report | Oct 29, 2014

Cyber Attacks Likely to Increase

Experts believe nations, rogue groups, and malicious individuals will step up their assaults on communications networks, targeting institutions, financial services agencies, utilities, and consumers over the next decade. Many also predict effective counter moves will generally contain the damage.

report | Jul 14, 2014

Global Opposition to U.S. Surveillance and Drones, but Limited Harm to America’s Image

Revelations about the scope of American electronic surveillance efforts have generated headlines around the world. A new Pew Research Center survey finds widespread decline in the view that the U.S. respects the personal freedoms of its people. But in most countries there is little evidence this opposition has severely harmed America’s overall image.

short read | Jul 14, 2014

Where the U.S. wiretap hotspots are

While the U.S. continues to address the international fallout from the National Security Agency revelations, a new report from the Administrative Office of U.S. Courts reveals a different kind of wiretapping: a list of where federal and state judges have authorized law enforcement to listen to phone communications as part of criminal investigations throughout 2013.

report | Jan 20, 2014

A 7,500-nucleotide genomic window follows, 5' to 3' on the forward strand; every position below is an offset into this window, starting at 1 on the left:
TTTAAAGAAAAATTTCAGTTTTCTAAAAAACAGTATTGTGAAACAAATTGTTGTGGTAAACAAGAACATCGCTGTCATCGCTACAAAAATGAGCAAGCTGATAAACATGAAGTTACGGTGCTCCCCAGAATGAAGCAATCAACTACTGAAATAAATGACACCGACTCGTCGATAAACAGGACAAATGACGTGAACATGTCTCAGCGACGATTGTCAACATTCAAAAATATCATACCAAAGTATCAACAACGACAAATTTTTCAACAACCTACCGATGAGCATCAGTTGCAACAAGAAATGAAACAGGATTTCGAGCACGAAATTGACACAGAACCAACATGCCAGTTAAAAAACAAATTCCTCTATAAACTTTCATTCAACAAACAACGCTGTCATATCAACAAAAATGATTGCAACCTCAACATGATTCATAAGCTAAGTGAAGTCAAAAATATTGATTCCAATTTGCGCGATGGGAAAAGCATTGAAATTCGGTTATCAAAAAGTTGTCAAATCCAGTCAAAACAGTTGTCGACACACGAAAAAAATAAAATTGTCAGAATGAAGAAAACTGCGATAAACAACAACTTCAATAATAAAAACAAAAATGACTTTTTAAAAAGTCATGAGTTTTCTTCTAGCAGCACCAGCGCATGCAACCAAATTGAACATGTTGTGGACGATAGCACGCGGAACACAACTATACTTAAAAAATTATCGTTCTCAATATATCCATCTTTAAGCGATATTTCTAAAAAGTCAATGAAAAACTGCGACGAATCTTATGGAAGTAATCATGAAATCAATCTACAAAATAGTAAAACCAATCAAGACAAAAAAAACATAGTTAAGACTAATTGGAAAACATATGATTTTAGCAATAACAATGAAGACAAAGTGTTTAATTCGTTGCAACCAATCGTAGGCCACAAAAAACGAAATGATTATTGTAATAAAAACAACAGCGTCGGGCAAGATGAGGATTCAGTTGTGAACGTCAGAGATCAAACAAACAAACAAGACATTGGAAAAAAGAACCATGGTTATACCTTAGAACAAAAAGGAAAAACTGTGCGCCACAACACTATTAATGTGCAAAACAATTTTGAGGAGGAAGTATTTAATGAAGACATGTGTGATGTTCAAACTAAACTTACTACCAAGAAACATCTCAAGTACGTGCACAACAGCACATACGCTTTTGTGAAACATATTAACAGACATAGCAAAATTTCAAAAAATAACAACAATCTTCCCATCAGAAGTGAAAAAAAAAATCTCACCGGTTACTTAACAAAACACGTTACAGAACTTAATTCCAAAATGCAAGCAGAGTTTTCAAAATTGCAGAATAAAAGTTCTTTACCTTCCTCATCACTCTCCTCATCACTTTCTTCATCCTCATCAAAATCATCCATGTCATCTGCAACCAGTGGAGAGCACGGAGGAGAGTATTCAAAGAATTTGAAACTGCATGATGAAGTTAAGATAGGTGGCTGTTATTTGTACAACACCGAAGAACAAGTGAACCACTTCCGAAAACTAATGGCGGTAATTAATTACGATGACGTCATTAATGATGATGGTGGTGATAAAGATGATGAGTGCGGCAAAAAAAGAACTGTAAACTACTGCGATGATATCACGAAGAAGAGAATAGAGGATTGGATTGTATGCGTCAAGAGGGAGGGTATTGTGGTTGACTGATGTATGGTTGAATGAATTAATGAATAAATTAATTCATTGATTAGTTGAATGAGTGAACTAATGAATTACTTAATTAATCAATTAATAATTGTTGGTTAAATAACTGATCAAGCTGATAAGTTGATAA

Obama’s NSA Speech Has Little Impact on Skeptical Public

Survey Report President Obama’s speech on Friday outlining changes to the National Security Agency’s collection of telephone and internet data did not register widely with the public. Half say they have heard nothing at all about his  proposed changes to the NSA, and another 41% say they heard only a little bit. Even among those […]

presentation | Dec 12, 2013

Privacy, Confidentiality, and the Use of Data

Lee Rainie will discuss privacy, confidentiality, and the use of data at the 2013 meeting of the Pacific Chapter of the American Association for Public Opinion Research

report | Nov 4, 2013

Most Say Monitoring Allied Leaders’ Calls Is Unacceptable

In the wake of reports that the NSA has been listening to phone calls of German Chancellor Angela Merkel and other heads of state, a 56% majority of Americans say it is unacceptable for the U.S. to monitor the phones of allied leaders, while 36% say the practice is acceptable.

report | Nov 4, 2013

Trading Privacy for Security

Americans believe that the National Security Agency may have gone too far in spying on U.S. allies. They also think that the NSA has intruded on personal privacy in scooping up massive amounts of phone calls and emails, but don't expect to see citizens taking to the streets.

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